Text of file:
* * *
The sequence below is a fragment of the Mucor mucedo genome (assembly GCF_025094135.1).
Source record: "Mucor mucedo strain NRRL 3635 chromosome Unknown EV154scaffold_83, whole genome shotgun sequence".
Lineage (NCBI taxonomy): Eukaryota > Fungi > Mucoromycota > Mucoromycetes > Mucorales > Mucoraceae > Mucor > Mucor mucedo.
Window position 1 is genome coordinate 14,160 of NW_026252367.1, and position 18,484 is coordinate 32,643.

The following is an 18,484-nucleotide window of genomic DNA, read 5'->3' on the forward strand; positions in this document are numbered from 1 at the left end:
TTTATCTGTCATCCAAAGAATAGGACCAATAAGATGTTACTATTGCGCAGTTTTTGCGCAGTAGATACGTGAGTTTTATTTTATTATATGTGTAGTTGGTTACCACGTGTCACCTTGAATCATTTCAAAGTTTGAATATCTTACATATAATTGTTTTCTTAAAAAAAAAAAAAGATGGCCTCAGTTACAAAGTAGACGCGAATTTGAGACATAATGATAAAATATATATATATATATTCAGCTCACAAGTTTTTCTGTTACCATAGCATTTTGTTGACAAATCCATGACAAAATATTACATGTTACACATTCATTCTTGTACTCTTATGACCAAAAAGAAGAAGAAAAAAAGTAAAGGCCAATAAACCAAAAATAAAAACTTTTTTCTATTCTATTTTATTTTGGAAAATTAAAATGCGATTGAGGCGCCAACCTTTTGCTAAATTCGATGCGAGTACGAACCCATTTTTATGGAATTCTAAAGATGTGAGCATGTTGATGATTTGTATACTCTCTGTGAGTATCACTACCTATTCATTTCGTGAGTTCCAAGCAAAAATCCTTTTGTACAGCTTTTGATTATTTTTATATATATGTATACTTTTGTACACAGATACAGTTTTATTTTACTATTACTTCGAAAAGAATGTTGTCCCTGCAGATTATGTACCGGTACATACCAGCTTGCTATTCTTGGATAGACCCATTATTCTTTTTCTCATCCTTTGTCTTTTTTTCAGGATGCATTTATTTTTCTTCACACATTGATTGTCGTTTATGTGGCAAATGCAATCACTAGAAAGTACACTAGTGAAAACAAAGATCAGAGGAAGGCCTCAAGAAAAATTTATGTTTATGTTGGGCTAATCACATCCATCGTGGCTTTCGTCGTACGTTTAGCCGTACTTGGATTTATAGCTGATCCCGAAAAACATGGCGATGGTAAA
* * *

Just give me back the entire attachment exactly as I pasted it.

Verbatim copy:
The sequence below is a fragment of the Mucor mucedo genome (assembly GCF_025094135.1).
Source record: "Mucor mucedo strain NRRL 3635 chromosome Unknown EV154scaffold_83, whole genome shotgun sequence".
Lineage (NCBI taxonomy): Eukaryota > Fungi > Mucoromycota > Mucoromycetes > Mucorales > Mucoraceae > Mucor > Mucor mucedo.
Window position 1 is genome coordinate 14,160 of NW_026252367.1, and position 18,484 is coordinate 32,643.

The following is an 18,484-nucleotide window of genomic DNA, read 5'->3' on the forward strand; positions in this document are numbered from 1 at the left end:
TTTATCTGTCATCCAAAGAATAGGACCAATAAGATGTTACTATTGCGCAGTTTTTGCGCAGTAGATACGTGAGTTTTATTTTATTATATGTGTAGTTGGTTACCACGTGTCACCTTGAATCATTTCAAAGTTTGAATATCTTACATATAATTGTTTTCTTAAAAAAAAAAAAAGATGGCCTCAGTTACAAAGTAGACGCGAATTTGAGACATAATGATAAAATATATATATATATATTCAGCTCACAAGTTTTTCTGTTACCATAGCATTTTGTTGACAAATCCATGACAAAATATTACATGTTACACATTCATTCTTGTACTCTTATGACCAAAAAGAAGAAGAAAAAAAGTAAAGGCCAATAAACCAAAAATAAAAACTTTTTTCTATTCTATTTTATTTTGGAAAATTAAAATGCGATTGAGGCGCCAACCTTTTGCTAAATTCGATGCGAGTACGAACCCATTTTTATGGAATTCTAAAGATGTGAGCATGTTGATGATTTGTATACTCTCTGTGAGTATCACTACCTATTCATTTCGTGAGTTCCAAGCAAAAATCCTTTTGTACAGCTTTTGATTATTTTTATATATATGTATACTTTTGTACACAGATACAGTTTTATTTTACTATTACTTCGAAAAGAATGTTGTCCCTGCAGATTATGTACCGGTACATACCAGCTTGCTATTCTTGGATAGACCCATTATTCTTTTTCTCATCCTTTGTCTTTTTTTCAGGATGCATTTATTTTTCTTCACACATTGATTGTCGTTTATGTGGCAAATGCAATCACTAGAAAGTACACTAGTGAAAACAAAGATCAGAGGAAGGCCTCAAGAAAAATTTATGTTTATGTTGGGCTAATCACATCCATCGTGGCTTTCGTCGTACGTTTAGCCGTACTTGGATTTATAGCTGATCCCGAAAAACATGGCGATGGTAAA